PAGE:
As promised I’m going to occasionally review how games I’ve played tie in to learning and/or leadership development in one way or another. Some will have leadership demonstrated in game. Others will help improve skills that I feel are important to leadership. I suppose an example would be beneficial here. In Werewolf you will see people step up and use their leadership skills both to deceive others and/or to help them make decisions. You clearly see the First Follower concept showing up in Werewolf. In Escape: The Curse of the Temple people will enhance their quick decision making skills. There are many more aspects I could use for those and other games but wanted to use that as a quick example.
I won’t be providing a traditional review for the game nor a how to play. There are others that can do that much better than I can so linking to them will have to prove to be enough for me for that. Instead what I want to provide is how I see this game being used for educational purposes, and in particular for leadership. Before I get there I will say a few words about the game.
Wingspan is an engine-building game for 1-5 players. The game focuses on attracting birds to your wildlife preserve. I’ve played several two player games, one three player and one five player game. I’ve found it excellent at all player counts (though better in person than the one time I played on Tabletopia, but I think that can be said for most games). Wingspan has proven to be extremely popular every time I’ve played it. The most recent time was the five player game I played this past Tuesday with members of Miami’s Strategy Gaming Club. Not only did the group playing the game enjoy the game, many other members of the group stopped over, watched and wanted to play. Wingspan is beautiful, has a unique theme, and they could tell we were loving every minute of playing it. Wingspan, in my experience, has also been a very balanced game. There are games I thought I was getting destroyed in that would come down 5 points or less either way.
So-how can Wingspan be used in an educational setting and how do I see leadership being developed through Wingspan?
For the first part I can go the easiest of potential ways first. When we were playing people were reading and occasionally sharing the facts about the birds. Each bird in the game is unique and they all have facts on them to learn about that bird. They all have different nest types, number of eggs, preferred or required food and habitats and more. People were discussing the behavior of the birds (My owl sure is eating a lot.) This can lead to great discussions about the birds. However, as I mentioned, that is the easy and most obvious aspect of learning that can be done. It is a very important part as Elizabeth Hargrave clearly put in a lot of time and effort to work on making this game and it shows in these details. She did the research and it comes through. I never thought of the varied number of birds in North America until I saw just how many cards there were in the game.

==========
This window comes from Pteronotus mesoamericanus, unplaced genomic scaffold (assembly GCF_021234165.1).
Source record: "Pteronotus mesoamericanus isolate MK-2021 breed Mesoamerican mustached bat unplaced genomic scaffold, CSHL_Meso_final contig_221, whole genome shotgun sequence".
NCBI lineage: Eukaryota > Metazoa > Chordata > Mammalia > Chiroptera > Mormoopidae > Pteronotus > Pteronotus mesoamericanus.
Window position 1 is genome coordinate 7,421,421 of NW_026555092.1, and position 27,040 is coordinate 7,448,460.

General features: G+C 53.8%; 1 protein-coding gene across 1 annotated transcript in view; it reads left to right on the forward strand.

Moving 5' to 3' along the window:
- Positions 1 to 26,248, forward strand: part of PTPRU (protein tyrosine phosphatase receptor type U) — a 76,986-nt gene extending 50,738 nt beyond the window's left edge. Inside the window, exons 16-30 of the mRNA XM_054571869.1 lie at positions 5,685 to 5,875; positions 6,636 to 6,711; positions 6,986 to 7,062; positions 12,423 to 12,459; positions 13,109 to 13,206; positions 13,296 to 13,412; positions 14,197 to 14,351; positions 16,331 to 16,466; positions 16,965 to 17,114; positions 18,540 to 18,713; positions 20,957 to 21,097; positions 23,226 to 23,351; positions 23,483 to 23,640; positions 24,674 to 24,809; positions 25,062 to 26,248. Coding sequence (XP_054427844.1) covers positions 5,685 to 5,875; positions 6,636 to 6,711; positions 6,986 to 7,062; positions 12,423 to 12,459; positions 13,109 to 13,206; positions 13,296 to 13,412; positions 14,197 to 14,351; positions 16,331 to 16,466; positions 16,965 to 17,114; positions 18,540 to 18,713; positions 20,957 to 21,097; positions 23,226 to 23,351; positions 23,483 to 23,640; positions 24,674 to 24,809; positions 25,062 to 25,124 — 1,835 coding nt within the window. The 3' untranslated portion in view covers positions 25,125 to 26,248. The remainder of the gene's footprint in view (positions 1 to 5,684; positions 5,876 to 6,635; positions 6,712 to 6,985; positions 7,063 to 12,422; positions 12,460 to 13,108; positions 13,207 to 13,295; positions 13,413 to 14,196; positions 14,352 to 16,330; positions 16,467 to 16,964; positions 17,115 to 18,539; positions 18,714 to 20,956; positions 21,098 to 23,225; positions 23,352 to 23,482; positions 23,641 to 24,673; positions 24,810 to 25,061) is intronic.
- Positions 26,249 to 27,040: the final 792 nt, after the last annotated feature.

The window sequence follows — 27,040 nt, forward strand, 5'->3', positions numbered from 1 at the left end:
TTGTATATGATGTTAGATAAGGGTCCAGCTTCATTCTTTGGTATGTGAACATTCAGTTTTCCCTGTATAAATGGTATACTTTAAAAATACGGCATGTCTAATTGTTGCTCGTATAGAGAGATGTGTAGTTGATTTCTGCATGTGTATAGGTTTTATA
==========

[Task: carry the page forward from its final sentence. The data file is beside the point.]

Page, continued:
I think the more important educational or training benefit (and how it ties to leadership) is the strategic planning the engine building requires. There are a lot of decisions that need to be made in the game that require you to think sometimes 10 steps ahead with limited knowledge. That is what leadership is often. You have to make decisions and set a plan with only part of what you need to know and adapt as you go. Repeated plays of this game help you develop those skills.
When I was introducing the game Tuesday I said that it was “easy to learn but tough to master” and that is true. Tuesday was my second lowest scoring of the six games I’ve played of Wingspan and it leads largely to me not planning properly. Whereas Abbey, the player to my immediate right developed a plan from her initial hand of cards and plotted out a plan for how to play her birds she kept that took two rounds to fully develop but lead to her winning the game (by the biggest scoring margin I have seen in the game) I gave my plays less thought and it showed in the final scores.
The decisions and risks that must be taken are easily transferable to leadership. “Do I put this bird that gives me eggs in the grasslands which produce eggs to increase egg production even more or do I place it in my forest so I may never have to visit the grasslands?” “Playing this bird that requires an egg to trigger an effect and immediately after playing a bird in the same habitat that gives me eggs will help me tremendously.” “Should I focus on my goal, the public goals, eggs, points from large birds, or another strategy?” Working through these decisions (and the discussions I saw about the strategies throughout the game and after the game was completed are critical practice for real life leadership in any area.
Wingspan is an excellent addition to any game collection and I dare say schools and libraries should consider adding this to their collection. Not only is it a well made game that is fun to play, it is a great tool for skill development and helps people learn and be more interested in learning more about birds (which admittedly outside of knowing we had a bird watching club – Birders of Miami University– I had never given much thought to).